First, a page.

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Tuesday, December 9, 2014

Physicians Less Likely to Prescribe Narcotic Painkillers

Prescription narcotics are responsible for a large percentage of drug overdose deaths that occur every year in the United States. Despite a number of efforts to curb the problem, the rate of opioid dependence in this country is nothing short of a crisis.

After years of over-prescribing opioid painkillers, a new survey of primary care physicians nationwide showed that almost half say they are less likely to prescribe narcotic painkillers compared with a year ago. Nine out of 10 primary care doctors are concerned about prescription drug abuse in their communities, according to HealthDay.

“Our findings suggest that primary care providers have become aware of the scope of the prescription opioid crisis and are responding in ways that are important, including reducing their over-reliance on these medicines,” study leader Dr. G. Caleb Alexander of the Johns Hopkins Bloomberg School of Public Health said in a news release. “The health care community has long been part of the problem, and now they appear to be part of the solution to this complex epidemic.”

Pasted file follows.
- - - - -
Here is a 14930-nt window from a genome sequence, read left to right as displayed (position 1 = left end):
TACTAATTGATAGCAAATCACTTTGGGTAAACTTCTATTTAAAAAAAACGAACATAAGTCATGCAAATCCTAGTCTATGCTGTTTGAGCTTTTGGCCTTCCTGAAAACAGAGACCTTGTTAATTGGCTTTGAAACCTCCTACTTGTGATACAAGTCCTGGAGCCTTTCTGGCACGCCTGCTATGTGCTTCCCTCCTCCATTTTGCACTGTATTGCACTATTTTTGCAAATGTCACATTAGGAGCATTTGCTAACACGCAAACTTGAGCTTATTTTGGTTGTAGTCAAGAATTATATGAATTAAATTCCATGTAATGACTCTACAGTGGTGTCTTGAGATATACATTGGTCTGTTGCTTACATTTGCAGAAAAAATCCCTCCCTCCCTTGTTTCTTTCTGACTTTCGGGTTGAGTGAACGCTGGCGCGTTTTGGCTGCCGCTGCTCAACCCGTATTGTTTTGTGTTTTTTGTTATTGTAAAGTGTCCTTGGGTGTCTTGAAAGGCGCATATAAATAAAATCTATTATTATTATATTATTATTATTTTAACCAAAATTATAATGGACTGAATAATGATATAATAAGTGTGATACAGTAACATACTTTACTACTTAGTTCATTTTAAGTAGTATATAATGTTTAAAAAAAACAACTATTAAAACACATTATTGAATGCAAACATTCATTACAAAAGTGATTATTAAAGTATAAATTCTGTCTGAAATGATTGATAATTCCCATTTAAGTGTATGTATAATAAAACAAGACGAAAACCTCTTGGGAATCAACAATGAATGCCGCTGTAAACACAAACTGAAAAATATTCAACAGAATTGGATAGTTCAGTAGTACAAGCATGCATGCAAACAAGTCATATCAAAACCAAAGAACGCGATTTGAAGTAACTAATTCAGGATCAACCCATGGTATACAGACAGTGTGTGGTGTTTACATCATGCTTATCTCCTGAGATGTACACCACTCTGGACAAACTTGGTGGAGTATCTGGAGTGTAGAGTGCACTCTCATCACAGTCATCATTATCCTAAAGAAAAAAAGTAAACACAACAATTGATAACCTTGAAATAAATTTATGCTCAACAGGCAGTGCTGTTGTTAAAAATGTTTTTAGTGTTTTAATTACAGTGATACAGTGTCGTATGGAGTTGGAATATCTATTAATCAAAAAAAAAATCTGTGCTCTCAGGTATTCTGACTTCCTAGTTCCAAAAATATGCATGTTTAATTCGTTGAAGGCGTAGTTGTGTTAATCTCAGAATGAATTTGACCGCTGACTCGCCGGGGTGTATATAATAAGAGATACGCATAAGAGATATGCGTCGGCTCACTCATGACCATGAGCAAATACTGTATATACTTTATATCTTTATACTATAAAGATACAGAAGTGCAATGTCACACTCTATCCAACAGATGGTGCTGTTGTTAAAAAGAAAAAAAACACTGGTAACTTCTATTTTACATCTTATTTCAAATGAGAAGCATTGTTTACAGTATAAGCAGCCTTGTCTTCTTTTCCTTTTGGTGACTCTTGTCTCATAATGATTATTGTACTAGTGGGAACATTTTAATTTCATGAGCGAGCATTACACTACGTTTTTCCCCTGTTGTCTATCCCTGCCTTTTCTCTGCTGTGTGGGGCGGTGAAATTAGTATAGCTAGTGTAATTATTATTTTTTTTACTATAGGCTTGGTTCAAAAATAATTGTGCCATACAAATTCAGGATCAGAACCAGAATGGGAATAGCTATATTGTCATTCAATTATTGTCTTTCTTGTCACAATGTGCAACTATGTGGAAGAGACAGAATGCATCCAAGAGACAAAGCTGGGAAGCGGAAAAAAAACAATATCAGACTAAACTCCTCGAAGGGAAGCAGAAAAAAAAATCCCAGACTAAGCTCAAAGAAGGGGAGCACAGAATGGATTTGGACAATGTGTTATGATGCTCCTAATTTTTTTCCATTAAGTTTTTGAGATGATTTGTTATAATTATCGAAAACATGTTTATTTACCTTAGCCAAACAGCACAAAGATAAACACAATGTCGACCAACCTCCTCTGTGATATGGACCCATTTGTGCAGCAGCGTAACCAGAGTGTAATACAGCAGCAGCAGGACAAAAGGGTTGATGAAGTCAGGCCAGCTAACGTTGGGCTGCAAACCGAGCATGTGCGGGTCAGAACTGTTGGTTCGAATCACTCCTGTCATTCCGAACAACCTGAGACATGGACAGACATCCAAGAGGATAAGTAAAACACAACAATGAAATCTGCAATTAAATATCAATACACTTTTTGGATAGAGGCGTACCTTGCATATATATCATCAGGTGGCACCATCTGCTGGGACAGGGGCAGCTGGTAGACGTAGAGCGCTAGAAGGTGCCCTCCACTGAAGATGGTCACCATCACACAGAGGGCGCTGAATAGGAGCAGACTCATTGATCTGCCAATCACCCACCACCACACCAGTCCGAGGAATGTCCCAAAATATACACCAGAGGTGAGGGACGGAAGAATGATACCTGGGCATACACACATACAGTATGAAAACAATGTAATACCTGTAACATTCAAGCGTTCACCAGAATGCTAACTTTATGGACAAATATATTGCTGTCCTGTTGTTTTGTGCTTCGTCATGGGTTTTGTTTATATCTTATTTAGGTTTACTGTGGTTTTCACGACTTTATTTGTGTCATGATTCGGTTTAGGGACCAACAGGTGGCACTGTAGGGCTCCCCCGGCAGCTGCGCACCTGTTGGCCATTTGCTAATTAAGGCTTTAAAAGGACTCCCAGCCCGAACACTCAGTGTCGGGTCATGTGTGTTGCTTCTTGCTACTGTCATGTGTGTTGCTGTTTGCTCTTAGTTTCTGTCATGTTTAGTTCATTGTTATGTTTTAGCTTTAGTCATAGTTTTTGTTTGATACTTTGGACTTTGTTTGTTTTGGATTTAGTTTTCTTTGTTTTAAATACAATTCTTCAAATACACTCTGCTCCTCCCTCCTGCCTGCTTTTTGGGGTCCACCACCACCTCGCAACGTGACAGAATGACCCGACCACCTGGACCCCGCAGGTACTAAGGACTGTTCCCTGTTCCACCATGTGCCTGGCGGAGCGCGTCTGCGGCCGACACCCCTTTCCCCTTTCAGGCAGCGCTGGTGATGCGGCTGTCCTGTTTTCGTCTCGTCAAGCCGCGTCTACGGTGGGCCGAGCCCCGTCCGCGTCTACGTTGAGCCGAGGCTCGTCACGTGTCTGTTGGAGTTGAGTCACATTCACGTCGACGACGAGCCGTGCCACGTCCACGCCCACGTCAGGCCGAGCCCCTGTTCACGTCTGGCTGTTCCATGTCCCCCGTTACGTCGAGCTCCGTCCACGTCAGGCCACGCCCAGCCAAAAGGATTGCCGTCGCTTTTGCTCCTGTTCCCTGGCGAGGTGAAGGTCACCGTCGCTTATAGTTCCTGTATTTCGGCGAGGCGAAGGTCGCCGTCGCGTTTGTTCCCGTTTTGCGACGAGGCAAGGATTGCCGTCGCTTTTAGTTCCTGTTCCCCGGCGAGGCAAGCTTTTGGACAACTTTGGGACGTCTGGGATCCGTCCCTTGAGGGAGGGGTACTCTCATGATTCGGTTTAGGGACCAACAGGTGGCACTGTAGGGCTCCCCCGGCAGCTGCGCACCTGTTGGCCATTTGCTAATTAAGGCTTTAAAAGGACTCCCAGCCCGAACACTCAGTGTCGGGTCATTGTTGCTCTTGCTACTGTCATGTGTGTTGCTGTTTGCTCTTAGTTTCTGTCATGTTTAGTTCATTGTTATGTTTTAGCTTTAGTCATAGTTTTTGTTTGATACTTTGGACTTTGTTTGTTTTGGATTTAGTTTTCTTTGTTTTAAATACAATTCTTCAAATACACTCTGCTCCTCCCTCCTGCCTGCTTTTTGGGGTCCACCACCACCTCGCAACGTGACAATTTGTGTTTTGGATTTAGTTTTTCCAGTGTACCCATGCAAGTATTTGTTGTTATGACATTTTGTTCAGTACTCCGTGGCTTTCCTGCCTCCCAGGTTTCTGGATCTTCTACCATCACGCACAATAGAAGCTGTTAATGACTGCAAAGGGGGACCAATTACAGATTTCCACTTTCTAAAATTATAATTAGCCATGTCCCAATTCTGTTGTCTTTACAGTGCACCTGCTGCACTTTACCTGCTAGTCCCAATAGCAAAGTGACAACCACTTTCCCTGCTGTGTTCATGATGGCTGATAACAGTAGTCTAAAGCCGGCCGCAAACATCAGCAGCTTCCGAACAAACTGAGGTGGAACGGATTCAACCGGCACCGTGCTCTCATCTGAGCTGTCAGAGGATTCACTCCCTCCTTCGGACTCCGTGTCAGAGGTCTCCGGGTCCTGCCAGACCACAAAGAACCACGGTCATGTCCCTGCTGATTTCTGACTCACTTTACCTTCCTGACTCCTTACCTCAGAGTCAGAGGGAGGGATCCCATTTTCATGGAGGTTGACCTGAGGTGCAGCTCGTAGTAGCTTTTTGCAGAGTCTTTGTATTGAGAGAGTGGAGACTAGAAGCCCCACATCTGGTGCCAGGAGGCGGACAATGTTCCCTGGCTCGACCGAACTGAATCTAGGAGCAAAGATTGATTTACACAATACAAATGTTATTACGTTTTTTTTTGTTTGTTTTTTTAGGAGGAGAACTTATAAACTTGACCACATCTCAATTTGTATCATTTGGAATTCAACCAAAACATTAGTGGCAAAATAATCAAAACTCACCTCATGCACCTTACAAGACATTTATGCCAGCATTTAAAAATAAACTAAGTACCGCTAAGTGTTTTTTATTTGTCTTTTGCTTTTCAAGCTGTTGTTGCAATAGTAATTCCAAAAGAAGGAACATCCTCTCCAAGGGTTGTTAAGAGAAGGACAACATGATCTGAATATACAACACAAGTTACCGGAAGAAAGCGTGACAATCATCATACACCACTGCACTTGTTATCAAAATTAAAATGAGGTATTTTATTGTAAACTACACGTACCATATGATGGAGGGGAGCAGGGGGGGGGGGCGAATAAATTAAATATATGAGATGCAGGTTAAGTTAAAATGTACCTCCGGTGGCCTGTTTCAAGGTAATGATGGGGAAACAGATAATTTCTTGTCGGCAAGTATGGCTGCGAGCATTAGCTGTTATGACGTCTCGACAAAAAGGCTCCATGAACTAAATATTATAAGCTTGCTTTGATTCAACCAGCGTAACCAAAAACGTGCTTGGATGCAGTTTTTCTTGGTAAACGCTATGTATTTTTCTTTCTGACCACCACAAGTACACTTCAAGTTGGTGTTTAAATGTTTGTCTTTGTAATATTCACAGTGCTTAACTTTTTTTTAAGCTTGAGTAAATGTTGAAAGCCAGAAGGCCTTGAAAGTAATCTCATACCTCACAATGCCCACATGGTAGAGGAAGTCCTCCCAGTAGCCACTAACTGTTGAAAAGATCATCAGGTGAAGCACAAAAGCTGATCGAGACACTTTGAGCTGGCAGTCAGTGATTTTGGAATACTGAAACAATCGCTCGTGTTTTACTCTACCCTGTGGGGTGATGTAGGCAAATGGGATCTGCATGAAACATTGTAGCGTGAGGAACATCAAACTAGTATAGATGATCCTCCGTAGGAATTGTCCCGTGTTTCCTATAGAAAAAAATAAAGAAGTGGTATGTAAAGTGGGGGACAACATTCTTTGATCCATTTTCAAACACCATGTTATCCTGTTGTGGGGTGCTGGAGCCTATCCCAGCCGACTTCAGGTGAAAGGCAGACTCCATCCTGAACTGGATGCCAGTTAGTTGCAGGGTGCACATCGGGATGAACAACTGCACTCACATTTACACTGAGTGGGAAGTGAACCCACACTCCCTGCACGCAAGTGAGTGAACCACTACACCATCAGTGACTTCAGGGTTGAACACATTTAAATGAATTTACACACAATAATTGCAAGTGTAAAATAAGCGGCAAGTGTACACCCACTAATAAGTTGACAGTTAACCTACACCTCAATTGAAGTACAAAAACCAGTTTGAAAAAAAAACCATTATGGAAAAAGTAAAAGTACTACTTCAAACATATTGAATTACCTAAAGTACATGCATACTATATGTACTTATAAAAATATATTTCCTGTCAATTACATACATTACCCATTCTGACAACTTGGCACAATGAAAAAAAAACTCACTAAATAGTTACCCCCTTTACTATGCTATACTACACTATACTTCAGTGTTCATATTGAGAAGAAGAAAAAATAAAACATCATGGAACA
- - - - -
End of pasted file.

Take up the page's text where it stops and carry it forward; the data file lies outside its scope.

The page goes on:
Dr. Alexander hopes that more doctors and patients consider alternatives to opioid painkillers, including other types of pain relievers, and non-drug treatments such as massage, physical therapy and acupuncture. 

The survey involving 580 family doctors, internists and general practitioners nationwide, showed that 85 percent believe narcotic painkillers, such as oxycodone, are overused, the article reports. About half of the doctors surveyed said they were "very concerned" about risks such as addiction, death and traffic crashes associated with narcotic painkiller overuse. A number of doctors reported they believe that adverse effects, like tolerance (62 percent) and physical dependence (56 percent) occur often, even when patients use the medications as directed.

It is worth pointing out that while doctors’ have a high level of concern about opioid painkillers, 88 percent reported confidence in their own ability to prescribe opioid drugs appropriately.

The researchers report in JAMA Internal Medicine.

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